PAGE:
Film & TV

‘Blanquita’ Shows a Compelling Depiction of Victimhood

Ulises Duenas

Laura Lopez as Blanquita does a great job of portraying a character that has been through a life of trauma but does her best to fight through the difficulty of pursuing the case. She has strong resolve but does show weakness and doubt when things escalate and the danger rises. Alejandro Goic as Father Manuel also puts in a stellar performance as a priest who is tired of children’s suffering being swept under the rug. The film’s writing and direction go a long way in establishing a quiet, serious tone.

‘Living’ Depicts Bill Nighy in His Greatest Role – Oscars, Take Note

Ulises Duenas

There have been other movies in the past that explore a younger character’s reaction to their impending death, but this take is refreshing. Williams has had plenty of time to live a full life and has chosen to stay in the rut that’s been dug for him. The diagnosis is certainly sad news, but it doesn’t have the same tragic feeling as when a younger life in its prime is cut short. Williams’ quiet nature and dignity are the result of his long, uneventful life and seeing him become more of a free spirit is almost magical.

When It Comes to Gen-Z Appeal, Film Studio A24 Understands the Assignment

Ben Friedman

No film exemplifies these values better than this year’s Everything Everywhere All At Once. Starring Michelle Yeoh, the film follows a middle-aged woman running a laundromat who discovers the existence of a multiverse filled with thousands of versions of herself. It explores Asian-American identity and serves as a parable of the immigrant experience. Critically and commercially acclaimed, the film has proven an enormous success for A24 -- becoming the studio’s first film to gross over 100 million at the box office – and landing Golden Globe Awards for Yeoh and Ke Huy Quan.

The Golden Globes Are Back….What Now?

Forrest Hartman

It's hard to pinpoint why we’re here, but it does seem the cachet surrounding awards shows has decreased. This is true despite the fact that shifting distribution models have, arguably, made film awards more relevant than ever to the average viewer. Historically, one of the complaints surrounding movie awards contenders was that some of the most noteworthy pictures got outsized attention before most Americans could even see them. This remains true with select pictures, but things have improved.

‘Babylon’ Shows the Ultimate Depravity of 1920s Hollywood

Ulises Duenas

The absurdity of the scenes is often complemented by the portrayal of the characters who are deeply flawed human beings, and only have showbusiness as an outlet. Each character’s arc shows how someone’s humanity will clash with the hungry beast that is Hollywood, and Manny’s transformation in particular illustrates this. He becomes Americanized and swallowed by the system as he falls in love with Hollywood and adopts its shallow norms, while his cultural identity is slowly eroded away.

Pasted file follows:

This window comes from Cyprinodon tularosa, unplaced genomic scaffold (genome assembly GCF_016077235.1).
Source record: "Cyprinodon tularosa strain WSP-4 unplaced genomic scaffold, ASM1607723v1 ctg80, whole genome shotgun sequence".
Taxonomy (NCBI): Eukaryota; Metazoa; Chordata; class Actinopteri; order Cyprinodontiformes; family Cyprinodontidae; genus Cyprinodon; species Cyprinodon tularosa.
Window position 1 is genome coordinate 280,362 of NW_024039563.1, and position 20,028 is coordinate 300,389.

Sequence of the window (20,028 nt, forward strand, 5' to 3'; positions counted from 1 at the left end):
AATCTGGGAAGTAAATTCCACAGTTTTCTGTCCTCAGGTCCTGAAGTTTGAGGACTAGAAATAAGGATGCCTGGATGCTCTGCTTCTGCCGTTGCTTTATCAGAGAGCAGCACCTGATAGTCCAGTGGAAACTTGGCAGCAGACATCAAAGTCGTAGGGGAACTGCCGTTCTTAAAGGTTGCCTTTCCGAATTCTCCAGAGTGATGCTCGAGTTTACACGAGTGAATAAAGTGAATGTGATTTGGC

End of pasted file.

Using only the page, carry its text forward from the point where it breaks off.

‘Rickshaw Girl’ Tells an Interesting Coming-of-Age Story of a Bangladeshi Youth

Ulises Duenas

Naima’s family struggles to make ends meet and when her father becomes too sick to pull his rickshaw, Naima decides that the only way she can help bring in money is to find work in the big city of Dhaka. One of the film’s most interesting aspects is the authentic portrayal of life in Bangladesh -- from the bustling outdoor markets in the village to the frantic, crowded streets of the city.

From ‘White Christmas’ to ‘ Love Actually': Best Holiday Movies to Binge-Watch

Forrest Hartman

Next to warm eggnog and dazzling Christmas lights, few things can get one in the holiday spirit faster than a movie celebrating the season. That is, after all, why Hallmark has carved out a niche based entirely on the Christmas-movie genre. With this in mind, I’ve compiled some holiday favorites that look beyond Hallmark’s more-is-better approach. In short, all the following are great movies any time of year, but they play especially well in late December.

Adult Swim’s Weird, Wonderful Christmas Movie Is a Trip of the Senses

Ben Friedman

Adult Swim released its version of a Christmas movie, and it is as weird as one would suspect from the channel that airs Rick and Morty, The Eric Andre Show, and Smiling Friends.  Directed by Casper Kelly, Adult Swim Yule Log (aka The Fireplace) follows a couple who travels to an Airbnb for the holidays, only to discover their cabin has been double-booked by a group of stoner friends. Forced to board together, the two parties uncover a dark and mysterious presence that abides within the cabin.

‘Dragon Eats Eagle’ Waxes Poetic With a Preachy Message

Ulises Duenas

As the story moves along, Doug and Ralph become unwitting agents in the breakout of the coronavirus, which was orchestrated by fake Hillary to get rid of fake Trump after the 2016 election. It’s hard to tell what purpose Tucker and Ralph serve in the plot, since apparently, they don’t have any sway in the government despite being immortal and witnessing all the major events of American history. Since they have both been around for centuries, this is just an excuse for them to rant about the erosion of American values.

‘2nd Chance’ Documents Richard Davis’s Story of Bullets, Betrayal, and Consequences

Ulises Duenas

Bahrani’s skill as a storyteller comes through because in the first third of the movie, Davis comes off as a likable guy who wants to save lives and keep families together, but some dark truths are foreshadowed as the story develops. Davis’s character as depicted here slowly deteriorates, as interviews and events make him seem like he’s desperate to maintain his image as a savior.

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